NeuroRx, Inc. and Relief Therapeutics Holdings AG to continue as planned

NRX

RADNOR, Pa. and GENEVA, Nov. 5, 2020 /PRNewswire/ — NeuroRx, Inc. and Relief Therapeutics Holdings AG (SIX:RLF, OTCBB:RLFTF) (“Relief”) announced that the independent Data Monitoring Committee (DMC) met yesterday and voted unanimously that NCT 04311697 should continue as planned to its full enrollment of 165 patients. Specifically, the committee identified no safety concerns and viewed the study as capable of reaching its prespecified endpoint (i.e. no finding of futility) in potentially proving that RLF-100™ (aviptadil) is superior to placebo in achieving recovery from Respiratory Failure in patients with Critical COVID-19 at a statistically significant level.

RLF-100™ was granted FDA Fast Track designation in June 2020 and was previously granted Orphan Drug Designation for the treatment of Acute Respiratory Distress Syndrome. In an earlier, open label study of patients with severe comorbidities that disqualified them from the randomized prospective trial, a statistically-significant (P<.0001) benefit in both recovery from respiratory failure and in survival was seen compared to control patients who received Standard of Care treatment (http://dx.doi.org/10.2139/ssrn.3665228).

The review by the DMC was based on data from 102 patients who were randomly assigned to intravenous RLF-100™ vs. placebo and who have completed 28 days or more of observation. All patients were hospitalized in intensive care units with respiratory failure treated by mechanical ventilation, non-invasive ventilation, or high-flow nasal oxygen. So far, 133 patients have been treated in this protocol. At current rates of enrollment (which may change as infection rates change) the study is expected to complete enrollment by mid-December and yield top-line data in January 2021.
Although the study remains blinded, the randomized data overall show that there have been no drug-related Serious Adverse Events to date. Similarly, no drug-related adverse events were seen in either the open label study of the ongoing Expanded Access Protocol.
In contrast to other recently-reported trials, the RLF-100™ phase 2b/3 trial focuses on patients with Critical COVID-19 who already require intensive care for Respiratory Failure. Currently, there is no approved drug that has shown efficacy in this population, nor are there late stage trials of other experimental therapeutics focusing on these patients.
The seven-person DMC included two independent biostatisticians, an epidemiologist/clinical trials expert, a bioethicist, a public representative, and clinical experts in pulmonary and critical care medicine.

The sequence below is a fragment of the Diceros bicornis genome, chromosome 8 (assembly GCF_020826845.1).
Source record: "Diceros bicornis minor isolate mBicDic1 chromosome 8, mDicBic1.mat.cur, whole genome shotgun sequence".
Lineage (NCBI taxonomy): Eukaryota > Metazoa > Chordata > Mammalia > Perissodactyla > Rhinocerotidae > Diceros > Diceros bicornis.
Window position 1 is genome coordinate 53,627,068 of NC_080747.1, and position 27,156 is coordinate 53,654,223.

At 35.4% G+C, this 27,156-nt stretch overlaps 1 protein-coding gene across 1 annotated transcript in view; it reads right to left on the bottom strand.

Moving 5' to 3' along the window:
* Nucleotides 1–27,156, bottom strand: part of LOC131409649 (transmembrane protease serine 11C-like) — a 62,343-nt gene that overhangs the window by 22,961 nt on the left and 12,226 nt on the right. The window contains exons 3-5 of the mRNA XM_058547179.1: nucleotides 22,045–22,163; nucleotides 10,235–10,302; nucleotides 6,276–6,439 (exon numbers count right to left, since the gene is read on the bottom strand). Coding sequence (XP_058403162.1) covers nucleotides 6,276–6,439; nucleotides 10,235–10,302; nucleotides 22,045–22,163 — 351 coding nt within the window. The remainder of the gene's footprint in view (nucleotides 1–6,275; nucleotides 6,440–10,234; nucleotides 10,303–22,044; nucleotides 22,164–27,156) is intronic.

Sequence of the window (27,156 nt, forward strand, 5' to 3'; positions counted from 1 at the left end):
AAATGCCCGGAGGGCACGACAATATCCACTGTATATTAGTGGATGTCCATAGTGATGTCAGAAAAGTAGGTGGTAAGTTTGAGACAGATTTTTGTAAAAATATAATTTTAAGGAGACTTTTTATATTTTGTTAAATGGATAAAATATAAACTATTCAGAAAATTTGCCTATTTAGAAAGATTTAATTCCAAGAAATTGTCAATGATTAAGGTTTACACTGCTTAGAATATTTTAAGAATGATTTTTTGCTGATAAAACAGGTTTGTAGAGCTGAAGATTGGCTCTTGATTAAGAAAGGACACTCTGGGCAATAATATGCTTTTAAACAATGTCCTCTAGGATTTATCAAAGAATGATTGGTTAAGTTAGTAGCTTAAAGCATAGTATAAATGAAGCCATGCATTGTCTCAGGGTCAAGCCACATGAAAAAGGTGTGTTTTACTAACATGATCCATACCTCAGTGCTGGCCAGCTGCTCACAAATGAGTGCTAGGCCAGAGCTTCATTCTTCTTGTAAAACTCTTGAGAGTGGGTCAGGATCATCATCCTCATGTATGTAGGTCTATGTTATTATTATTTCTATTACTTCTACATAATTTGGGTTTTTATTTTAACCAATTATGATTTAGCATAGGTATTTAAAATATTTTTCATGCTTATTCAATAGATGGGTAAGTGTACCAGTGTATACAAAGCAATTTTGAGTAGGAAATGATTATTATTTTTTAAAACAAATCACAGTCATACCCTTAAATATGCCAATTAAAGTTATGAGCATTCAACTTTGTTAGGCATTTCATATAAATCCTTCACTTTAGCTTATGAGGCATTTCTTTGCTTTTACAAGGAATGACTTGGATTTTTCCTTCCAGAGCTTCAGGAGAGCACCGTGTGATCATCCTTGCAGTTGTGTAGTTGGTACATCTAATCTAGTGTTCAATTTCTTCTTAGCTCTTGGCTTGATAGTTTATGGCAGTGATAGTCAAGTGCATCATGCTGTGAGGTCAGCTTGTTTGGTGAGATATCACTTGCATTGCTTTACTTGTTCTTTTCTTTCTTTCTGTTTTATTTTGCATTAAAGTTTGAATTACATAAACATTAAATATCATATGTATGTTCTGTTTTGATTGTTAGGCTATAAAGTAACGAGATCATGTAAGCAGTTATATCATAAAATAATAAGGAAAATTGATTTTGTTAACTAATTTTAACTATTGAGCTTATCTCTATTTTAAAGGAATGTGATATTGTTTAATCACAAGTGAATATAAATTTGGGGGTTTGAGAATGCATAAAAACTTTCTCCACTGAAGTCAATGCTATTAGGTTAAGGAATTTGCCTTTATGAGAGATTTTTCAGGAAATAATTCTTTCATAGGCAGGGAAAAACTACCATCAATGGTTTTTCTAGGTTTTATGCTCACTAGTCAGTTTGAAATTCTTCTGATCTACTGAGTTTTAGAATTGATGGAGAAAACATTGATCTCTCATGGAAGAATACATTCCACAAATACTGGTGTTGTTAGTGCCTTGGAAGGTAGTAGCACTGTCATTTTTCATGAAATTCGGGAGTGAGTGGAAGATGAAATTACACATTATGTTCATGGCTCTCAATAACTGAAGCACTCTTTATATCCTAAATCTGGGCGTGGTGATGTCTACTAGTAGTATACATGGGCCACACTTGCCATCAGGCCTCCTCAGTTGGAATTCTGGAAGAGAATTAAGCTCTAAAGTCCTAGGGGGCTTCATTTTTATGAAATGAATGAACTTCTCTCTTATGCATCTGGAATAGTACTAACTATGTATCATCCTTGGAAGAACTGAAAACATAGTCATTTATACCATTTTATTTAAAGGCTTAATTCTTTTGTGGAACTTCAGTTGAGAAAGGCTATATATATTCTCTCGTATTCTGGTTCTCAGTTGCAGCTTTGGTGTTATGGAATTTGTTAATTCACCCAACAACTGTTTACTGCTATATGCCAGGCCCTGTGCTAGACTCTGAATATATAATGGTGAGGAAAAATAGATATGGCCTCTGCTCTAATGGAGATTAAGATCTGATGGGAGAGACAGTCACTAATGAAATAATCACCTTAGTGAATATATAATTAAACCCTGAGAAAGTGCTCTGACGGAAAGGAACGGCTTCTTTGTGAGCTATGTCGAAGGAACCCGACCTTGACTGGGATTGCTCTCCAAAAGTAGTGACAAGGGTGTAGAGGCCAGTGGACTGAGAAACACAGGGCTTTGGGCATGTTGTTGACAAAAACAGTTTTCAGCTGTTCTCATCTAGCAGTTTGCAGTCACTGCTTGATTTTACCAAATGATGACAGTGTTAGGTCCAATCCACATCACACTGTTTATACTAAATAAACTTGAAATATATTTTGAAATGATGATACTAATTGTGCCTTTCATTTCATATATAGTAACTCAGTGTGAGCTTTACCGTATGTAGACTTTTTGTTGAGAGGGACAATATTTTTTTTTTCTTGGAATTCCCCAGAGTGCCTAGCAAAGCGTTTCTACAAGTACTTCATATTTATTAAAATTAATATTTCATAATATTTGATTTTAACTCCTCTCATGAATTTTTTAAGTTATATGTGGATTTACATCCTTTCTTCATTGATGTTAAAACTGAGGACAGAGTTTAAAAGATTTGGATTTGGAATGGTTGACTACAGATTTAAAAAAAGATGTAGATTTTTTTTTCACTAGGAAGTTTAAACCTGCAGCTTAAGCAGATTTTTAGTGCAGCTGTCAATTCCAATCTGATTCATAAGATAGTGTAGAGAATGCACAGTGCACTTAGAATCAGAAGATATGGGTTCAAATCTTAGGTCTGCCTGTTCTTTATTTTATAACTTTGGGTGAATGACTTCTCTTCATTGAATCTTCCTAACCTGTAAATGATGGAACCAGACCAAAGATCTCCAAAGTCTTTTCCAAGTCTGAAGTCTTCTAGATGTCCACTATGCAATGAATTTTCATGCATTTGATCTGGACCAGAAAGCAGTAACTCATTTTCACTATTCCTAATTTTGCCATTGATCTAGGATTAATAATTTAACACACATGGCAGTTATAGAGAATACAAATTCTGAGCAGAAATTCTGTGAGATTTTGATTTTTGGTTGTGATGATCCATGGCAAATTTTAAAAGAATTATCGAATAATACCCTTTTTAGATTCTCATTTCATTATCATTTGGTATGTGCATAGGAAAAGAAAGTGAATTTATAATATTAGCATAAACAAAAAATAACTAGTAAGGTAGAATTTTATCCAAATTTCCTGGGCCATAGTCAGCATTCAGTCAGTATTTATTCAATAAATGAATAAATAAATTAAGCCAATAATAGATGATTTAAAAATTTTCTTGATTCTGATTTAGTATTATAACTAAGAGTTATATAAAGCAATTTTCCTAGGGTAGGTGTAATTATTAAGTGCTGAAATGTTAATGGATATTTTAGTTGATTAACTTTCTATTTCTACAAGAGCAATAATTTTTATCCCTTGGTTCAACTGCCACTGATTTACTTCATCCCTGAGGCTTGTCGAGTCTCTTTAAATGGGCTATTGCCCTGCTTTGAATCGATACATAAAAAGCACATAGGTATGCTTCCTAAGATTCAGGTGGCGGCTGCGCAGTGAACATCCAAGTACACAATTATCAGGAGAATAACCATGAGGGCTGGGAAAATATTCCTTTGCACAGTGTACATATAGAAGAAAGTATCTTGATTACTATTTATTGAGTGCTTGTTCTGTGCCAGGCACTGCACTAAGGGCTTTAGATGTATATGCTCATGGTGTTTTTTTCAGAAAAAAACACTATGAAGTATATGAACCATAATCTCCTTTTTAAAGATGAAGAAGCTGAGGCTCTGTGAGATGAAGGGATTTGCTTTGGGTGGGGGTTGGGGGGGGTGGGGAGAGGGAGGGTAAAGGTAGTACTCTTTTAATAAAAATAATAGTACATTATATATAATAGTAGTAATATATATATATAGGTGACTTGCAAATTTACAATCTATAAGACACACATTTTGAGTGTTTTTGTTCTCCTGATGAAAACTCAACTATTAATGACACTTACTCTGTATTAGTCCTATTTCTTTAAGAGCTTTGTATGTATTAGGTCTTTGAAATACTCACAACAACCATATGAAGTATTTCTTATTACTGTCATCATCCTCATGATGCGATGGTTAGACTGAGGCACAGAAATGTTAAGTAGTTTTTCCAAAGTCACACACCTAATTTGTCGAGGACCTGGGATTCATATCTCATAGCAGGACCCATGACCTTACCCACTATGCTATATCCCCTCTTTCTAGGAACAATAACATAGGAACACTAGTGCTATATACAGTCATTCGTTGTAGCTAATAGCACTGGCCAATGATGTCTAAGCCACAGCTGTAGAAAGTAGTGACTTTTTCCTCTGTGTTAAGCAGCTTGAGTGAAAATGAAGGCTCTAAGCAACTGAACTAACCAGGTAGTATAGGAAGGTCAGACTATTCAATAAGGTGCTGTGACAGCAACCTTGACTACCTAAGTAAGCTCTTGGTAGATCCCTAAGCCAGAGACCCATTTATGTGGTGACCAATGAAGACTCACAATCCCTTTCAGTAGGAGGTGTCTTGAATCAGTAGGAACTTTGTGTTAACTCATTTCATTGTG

About VIP in Lung Injury
Vasoactive Intestinal Polypeptide (VIP) was first discovered by the late Dr. Sami Said in 1970. Although first identified in the intestinal tract, VIP is now known to be produced throughout the body and to be primarily concentrated in the lungs. VIP has been shown in more than 100 peer-reviewed studies to have potent anti-inflammatory/anti-cytokine activity in animal models of respiratory distress, acute lung injury, and inflammation. Most importantly, 70% of the VIP in the body is bound to a rare cell in the lung, the alveolar type 2 cell, that is critical to transmission of oxygen to the body. VIP has a 20-year history of safe use in humans in multiple human trials for sarcoidosis, pulmonary fibrosis, asthma/allergy, and pulmonary hypertension.
COVID-19-related death is primarily caused by respiratory failure. Before this acute phase, however, there is evidence of early viral infection of the alveolar type 2 cells. These cells are known to have angiotensin converting enzyme 2 (ACE2) receptors at high levels, which serve as the route of entry for the SARS-CoV-2 into the cells. Coronaviruses are shown to replicate in alveolar type 2 cells but not in the more numerous type 1 cells. These same type 2 alveolar cells have high concentrations of VIP receptors on their cell surfaces giving rise to the hypothesis that VIP could specifically protect these cells from injury.
Injury to the type 2 alveolar cells is an increasingly plausible mechanism of COVID-19 disease progression (Mason 2020). These specialized cells replenish the more common type 1 cells that line the lungs. More importantly, type 2 cells manufacture surfactant that coats the lung and are essential for oxygen exchange. Other than RLF-100™, no currently proposed treatments for COVID-19 specifically target these vulnerable type 2 cells.

Post courtesy of PRNewswire

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